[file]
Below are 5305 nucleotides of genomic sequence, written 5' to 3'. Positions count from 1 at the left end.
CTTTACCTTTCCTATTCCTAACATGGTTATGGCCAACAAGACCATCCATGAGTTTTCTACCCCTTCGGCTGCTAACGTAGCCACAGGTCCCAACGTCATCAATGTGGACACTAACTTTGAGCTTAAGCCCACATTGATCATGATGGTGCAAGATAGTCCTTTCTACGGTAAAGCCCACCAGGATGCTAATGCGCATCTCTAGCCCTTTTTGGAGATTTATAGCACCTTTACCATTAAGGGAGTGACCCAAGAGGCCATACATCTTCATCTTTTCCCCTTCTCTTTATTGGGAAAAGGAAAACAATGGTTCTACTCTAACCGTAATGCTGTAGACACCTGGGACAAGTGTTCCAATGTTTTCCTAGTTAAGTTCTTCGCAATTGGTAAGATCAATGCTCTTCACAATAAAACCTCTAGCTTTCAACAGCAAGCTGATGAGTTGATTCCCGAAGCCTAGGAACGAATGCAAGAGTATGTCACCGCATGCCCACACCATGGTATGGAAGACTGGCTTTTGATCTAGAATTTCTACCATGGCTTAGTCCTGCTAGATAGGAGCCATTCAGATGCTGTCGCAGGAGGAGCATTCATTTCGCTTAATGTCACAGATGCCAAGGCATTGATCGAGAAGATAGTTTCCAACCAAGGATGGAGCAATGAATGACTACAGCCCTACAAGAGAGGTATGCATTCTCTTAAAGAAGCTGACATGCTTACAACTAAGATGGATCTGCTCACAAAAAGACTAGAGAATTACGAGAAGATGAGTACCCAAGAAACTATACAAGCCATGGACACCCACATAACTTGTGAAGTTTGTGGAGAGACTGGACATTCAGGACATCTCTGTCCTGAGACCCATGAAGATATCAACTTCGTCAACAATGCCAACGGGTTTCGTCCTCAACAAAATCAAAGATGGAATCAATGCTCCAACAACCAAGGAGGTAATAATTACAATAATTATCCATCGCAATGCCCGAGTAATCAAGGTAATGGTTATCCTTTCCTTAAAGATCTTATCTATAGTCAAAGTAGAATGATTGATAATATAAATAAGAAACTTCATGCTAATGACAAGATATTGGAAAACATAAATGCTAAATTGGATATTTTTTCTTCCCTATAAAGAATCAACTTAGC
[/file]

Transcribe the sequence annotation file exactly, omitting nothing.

Below are 5305 nucleotides of genomic sequence, written 5' to 3'. Positions count from 1 at the left end.
CTTTACCTTTCCTATTCCTAACATGGTTATGGCCAACAAGACCATCCATGAGTTTTCTACCCCTTCGGCTGCTAACGTAGCCACAGGTCCCAACGTCATCAATGTGGACACTAACTTTGAGCTTAAGCCCACATTGATCATGATGGTGCAAGATAGTCCTTTCTACGGTAAAGCCCACCAGGATGCTAATGCGCATCTCTAGCCCTTTTTGGAGATTTATAGCACCTTTACCATTAAGGGAGTGACCCAAGAGGCCATACATCTTCATCTTTTCCCCTTCTCTTTATTGGGAAAAGGAAAACAATGGTTCTACTCTAACCGTAATGCTGTAGACACCTGGGACAAGTGTTCCAATGTTTTCCTAGTTAAGTTCTTCGCAATTGGTAAGATCAATGCTCTTCACAATAAAACCTCTAGCTTTCAACAGCAAGCTGATGAGTTGATTCCCGAAGCCTAGGAACGAATGCAAGAGTATGTCACCGCATGCCCACACCATGGTATGGAAGACTGGCTTTTGATCTAGAATTTCTACCATGGCTTAGTCCTGCTAGATAGGAGCCATTCAGATGCTGTCGCAGGAGGAGCATTCATTTCGCTTAATGTCACAGATGCCAAGGCATTGATCGAGAAGATAGTTTCCAACCAAGGATGGAGCAATGAATGACTACAGCCCTACAAGAGAGGTATGCATTCTCTTAAAGAAGCTGACATGCTTACAACTAAGATGGATCTGCTCACAAAAAGACTAGAGAATTACGAGAAGATGAGTACCCAAGAAACTATACAAGCCATGGACACCCACATAACTTGTGAAGTTTGTGGAGAGACTGGACATTCAGGACATCTCTGTCCTGAGACCCATGAAGATATCAACTTCGTCAACAATGCCAACGGGTTTCGTCCTCAACAAAATCAAAGATGGAATCAATGCTCCAACAACCAAGGAGGTAATAATTACAATAATTATCCATCGCAATGCCCGAGTAATCAAGGTAATGGTTATCCTTTCCTTAAAGATCTTATCTATAGTCAAAGTAGAATGATTGATAATATAAATAAGAAACTTCATGCTAATGACAAGATATTGGAAAACATAAATGCTAAATTGGATATTTTTTCTTCCCTATAAAGAATCAACTTAGC